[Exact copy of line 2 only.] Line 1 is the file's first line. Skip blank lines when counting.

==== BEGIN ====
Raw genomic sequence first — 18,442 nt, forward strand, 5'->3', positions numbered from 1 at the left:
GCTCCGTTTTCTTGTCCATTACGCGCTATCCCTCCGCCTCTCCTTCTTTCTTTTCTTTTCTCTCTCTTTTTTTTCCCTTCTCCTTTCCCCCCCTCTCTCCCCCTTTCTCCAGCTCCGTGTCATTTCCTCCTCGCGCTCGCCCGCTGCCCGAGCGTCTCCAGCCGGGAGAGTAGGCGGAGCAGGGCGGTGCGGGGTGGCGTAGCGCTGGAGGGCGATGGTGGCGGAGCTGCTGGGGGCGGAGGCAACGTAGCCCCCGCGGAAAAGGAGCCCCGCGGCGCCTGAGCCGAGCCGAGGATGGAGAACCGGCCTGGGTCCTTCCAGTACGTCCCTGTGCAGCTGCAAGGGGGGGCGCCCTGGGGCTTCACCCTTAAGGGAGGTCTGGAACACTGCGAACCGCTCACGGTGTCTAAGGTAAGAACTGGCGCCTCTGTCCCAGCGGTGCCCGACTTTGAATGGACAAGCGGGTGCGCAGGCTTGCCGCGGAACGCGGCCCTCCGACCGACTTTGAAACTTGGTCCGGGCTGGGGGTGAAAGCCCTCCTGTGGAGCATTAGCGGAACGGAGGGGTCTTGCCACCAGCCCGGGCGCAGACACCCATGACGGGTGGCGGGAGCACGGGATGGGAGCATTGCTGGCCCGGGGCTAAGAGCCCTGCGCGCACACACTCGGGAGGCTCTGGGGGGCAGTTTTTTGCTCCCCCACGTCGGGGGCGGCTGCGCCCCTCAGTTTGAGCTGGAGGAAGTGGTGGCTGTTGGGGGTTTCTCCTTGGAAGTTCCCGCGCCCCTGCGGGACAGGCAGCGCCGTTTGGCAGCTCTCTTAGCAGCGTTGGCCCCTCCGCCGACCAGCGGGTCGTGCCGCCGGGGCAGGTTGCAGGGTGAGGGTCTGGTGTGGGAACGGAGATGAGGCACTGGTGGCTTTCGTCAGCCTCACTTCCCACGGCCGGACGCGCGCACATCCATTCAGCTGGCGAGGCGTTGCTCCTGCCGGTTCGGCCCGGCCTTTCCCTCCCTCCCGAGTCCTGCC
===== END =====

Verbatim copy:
GCTCCGTTTTCTTGTCCATTACGCGCTATCCCTCCGCCTCTCCTTCTTTCTTTTCTTTTCTCTCTCTTTTTTTTCCCTTCTCCTTTCCCCCCCTCTCTCCCCCTTTCTCCAGCTCCGTGTCATTTCCTCCTCGCGCTCGCCCGCTGCCCGAGCGTCTCCAGCCGGGAGAGTAGGCGGAGCAGGGCGGTGCGGGGTGGCGTAGCGCTGGAGGGCGATGGTGGCGGAGCTGCTGGGGGCGGAGGCAACGTAGCCCCCGCGGAAAAGGAGCCCCGCGGCGCCTGAGCCGAGCCGAGGATGGAGAACCGGCCTGGGTCCTTCCAGTACGTCCCTGTGCAGCTGCAAGGGGGGGCGCCCTGGGGCTTCACCCTTAAGGGAGGTCTGGAACACTGCGAACCGCTCACGGTGTCTAAGGTAAGAACTGGCGCCTCTGTCCCAGCGGTGCCCGACTTTGAATGGACAAGCGGGTGCGCAGGCTTGCCGCGGAACGCGGCCCTCCGACCGACTTTGAAACTTGGTCCGGGCTGGGGGTGAAAGCCCTCCTGTGGAGCATTAGCGGAACGGAGGGGTCTTGCCACCAGCCCGGGCGCAGACACCCATGACGGGTGGCGGGAGCACGGGATGGGAGCATTGCTGGCCCGGGGCTAAGAGCCCTGCGCGCACACACTCGGGAGGCTCTGGGGGGCAGTTTTTTGCTCCCCCACGTCGGGGGCGGCTGCGCCCCTCAGTTTGAGCTGGAGGAAGTGGTGGCTGTTGGGGGTTTCTCCTTGGAAGTTCCCGCGCCCCTGCGGGACAGGCAGCGCCGTTTGGCAGCTCTCTTAGCAGCGTTGGCCCCTCCGCCGACCAGCGGGTCGTGCCGCCGGGGCAGGTTGCAGGGTGAGGGTCTGGTGTGGGAACGGAGATGAGGCACTGGTGGCTTTCGTCAGCCTCACTTCCCACGGCCGGACGCGCGCACATCCATTCAGCTGGCGAGGCGTTGCTCCTGCCGGTTCGGCCCGGCCTTTCCCTCCCTCCCGAGTCCTGCC